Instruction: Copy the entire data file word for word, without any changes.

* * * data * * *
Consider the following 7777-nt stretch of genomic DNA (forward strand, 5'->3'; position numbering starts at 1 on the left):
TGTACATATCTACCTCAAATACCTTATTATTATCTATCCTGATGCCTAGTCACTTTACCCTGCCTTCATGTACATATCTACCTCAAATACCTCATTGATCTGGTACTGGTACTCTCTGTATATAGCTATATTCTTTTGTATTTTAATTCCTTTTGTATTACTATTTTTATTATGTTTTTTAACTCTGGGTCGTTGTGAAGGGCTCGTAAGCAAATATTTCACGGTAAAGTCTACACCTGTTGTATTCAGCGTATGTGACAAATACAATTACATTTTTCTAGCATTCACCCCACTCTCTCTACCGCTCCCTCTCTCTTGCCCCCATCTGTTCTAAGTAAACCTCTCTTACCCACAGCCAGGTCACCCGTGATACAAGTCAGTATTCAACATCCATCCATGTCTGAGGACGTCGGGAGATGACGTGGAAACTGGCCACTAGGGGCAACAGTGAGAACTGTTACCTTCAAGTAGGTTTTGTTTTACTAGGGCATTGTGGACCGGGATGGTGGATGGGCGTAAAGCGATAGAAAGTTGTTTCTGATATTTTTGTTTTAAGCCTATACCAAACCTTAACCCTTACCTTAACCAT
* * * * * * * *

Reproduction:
Consider the following 7777-nt stretch of genomic DNA (forward strand, 5'->3'; position numbering starts at 1 on the left):
TGTACATATCTACCTCAAATACCTTATTATTATCTATCCTGATGCCTAGTCACTTTACCCTGCCTTCATGTACATATCTACCTCAAATACCTCATTGATCTGGTACTGGTACTCTCTGTATATAGCTATATTCTTTTGTATTTTAATTCCTTTTGTATTACTATTTTTATTATGTTTTTTAACTCTGGGTCGTTGTGAAGGGCTCGTAAGCAAATATTTCACGGTAAAGTCTACACCTGTTGTATTCAGCGTATGTGACAAATACAATTACATTTTTCTAGCATTCACCCCACTCTCTCTACCGCTCCCTCTCTCTTGCCCCCATCTGTTCTAAGTAAACCTCTCTTACCCACAGCCAGGTCACCCGTGATACAAGTCAGTATTCAACATCCATCCATGTCTGAGGACGTCGGGAGATGACGTGGAAACTGGCCACTAGGGGCAACAGTGAGAACTGTTACCTTCAAGTAGGTTTTGTTTTACTAGGGCATTGTGGACCGGGATGGTGGATGGGCGTAAAGCGATAGAAAGTTGTTTCTGATATTTTTGTTTTAAGCCTATACCAAACCTTAACCCTTACCTTAACCAT